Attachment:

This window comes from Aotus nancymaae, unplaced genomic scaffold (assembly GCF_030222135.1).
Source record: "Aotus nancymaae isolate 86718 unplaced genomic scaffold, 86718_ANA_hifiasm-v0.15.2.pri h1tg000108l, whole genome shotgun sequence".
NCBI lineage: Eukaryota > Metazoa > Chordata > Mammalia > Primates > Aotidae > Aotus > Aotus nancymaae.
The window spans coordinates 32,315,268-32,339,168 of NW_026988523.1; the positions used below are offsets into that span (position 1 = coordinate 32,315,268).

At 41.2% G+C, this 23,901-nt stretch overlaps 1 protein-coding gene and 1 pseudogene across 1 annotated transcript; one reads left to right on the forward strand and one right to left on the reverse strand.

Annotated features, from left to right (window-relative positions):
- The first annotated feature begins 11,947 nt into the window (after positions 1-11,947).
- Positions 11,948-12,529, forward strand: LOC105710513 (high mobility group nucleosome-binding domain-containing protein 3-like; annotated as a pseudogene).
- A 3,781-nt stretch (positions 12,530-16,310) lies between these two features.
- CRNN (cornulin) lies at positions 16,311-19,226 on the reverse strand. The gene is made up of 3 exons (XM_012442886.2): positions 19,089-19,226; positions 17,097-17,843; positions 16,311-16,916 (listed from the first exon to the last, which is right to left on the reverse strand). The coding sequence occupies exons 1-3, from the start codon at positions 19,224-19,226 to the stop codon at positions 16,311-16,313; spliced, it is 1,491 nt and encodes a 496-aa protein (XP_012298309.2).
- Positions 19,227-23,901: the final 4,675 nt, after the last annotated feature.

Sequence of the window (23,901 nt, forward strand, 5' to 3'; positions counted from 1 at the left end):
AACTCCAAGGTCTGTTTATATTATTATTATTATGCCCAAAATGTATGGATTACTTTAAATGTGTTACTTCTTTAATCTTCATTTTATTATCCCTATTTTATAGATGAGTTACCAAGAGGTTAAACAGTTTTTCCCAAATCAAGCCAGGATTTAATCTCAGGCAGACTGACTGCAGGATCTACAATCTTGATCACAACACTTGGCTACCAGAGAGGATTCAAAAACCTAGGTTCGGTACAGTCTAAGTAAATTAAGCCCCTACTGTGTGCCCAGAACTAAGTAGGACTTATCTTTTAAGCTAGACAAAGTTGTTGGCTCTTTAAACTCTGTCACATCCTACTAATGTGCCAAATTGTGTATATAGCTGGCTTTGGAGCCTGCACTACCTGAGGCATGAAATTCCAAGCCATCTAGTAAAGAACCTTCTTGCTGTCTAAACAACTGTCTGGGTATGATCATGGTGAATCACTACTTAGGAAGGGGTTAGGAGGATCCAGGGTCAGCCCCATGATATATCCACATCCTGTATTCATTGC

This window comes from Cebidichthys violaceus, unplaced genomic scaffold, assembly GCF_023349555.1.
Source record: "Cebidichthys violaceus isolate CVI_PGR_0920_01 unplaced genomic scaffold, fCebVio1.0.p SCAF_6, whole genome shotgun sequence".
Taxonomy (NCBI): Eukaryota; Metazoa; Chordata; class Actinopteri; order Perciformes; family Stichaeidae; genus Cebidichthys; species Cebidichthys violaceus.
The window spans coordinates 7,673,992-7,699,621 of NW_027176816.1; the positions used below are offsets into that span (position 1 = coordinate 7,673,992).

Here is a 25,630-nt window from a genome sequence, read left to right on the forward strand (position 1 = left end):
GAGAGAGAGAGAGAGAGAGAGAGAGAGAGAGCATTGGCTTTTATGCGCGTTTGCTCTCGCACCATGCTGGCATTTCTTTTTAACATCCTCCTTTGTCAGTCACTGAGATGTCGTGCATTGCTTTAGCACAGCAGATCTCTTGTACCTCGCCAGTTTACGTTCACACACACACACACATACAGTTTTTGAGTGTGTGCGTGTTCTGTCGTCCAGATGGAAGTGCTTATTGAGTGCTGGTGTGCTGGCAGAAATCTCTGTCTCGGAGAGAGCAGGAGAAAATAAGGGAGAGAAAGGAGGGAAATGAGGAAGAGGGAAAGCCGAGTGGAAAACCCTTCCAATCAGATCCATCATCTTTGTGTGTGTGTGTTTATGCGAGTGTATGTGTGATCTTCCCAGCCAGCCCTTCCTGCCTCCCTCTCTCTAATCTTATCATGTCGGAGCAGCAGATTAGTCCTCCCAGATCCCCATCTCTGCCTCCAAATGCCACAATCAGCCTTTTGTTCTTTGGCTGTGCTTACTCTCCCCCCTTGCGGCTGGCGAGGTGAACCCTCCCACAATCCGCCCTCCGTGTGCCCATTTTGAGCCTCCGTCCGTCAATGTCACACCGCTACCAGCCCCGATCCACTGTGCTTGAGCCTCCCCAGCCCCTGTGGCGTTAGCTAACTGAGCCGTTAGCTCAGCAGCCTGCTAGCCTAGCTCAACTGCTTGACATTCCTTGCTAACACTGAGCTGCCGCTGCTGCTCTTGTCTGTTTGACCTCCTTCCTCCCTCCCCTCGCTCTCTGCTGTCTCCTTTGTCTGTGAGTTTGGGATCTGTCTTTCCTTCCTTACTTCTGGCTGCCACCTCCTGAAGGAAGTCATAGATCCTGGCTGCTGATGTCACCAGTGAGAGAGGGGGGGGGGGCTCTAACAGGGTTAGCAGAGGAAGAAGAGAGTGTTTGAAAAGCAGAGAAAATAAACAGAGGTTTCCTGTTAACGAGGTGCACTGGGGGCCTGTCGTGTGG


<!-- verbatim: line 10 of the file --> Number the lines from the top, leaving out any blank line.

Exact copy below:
- CRNN (cornulin) lies at positions 16,311-19,226 on the reverse strand. The gene is made up of 3 exons (XM_012442886.2): positions 19,089-19,226; positions 17,097-17,843; positions 16,311-16,916 (listed from the first exon to the last, which is right to left on the reverse strand). The coding sequence occupies exons 1-3, from the start codon at positions 19,224-19,226 to the stop codon at positions 16,311-16,313; spliced, it is 1,491 nt and encodes a 496-aa protein (XP_012298309.2).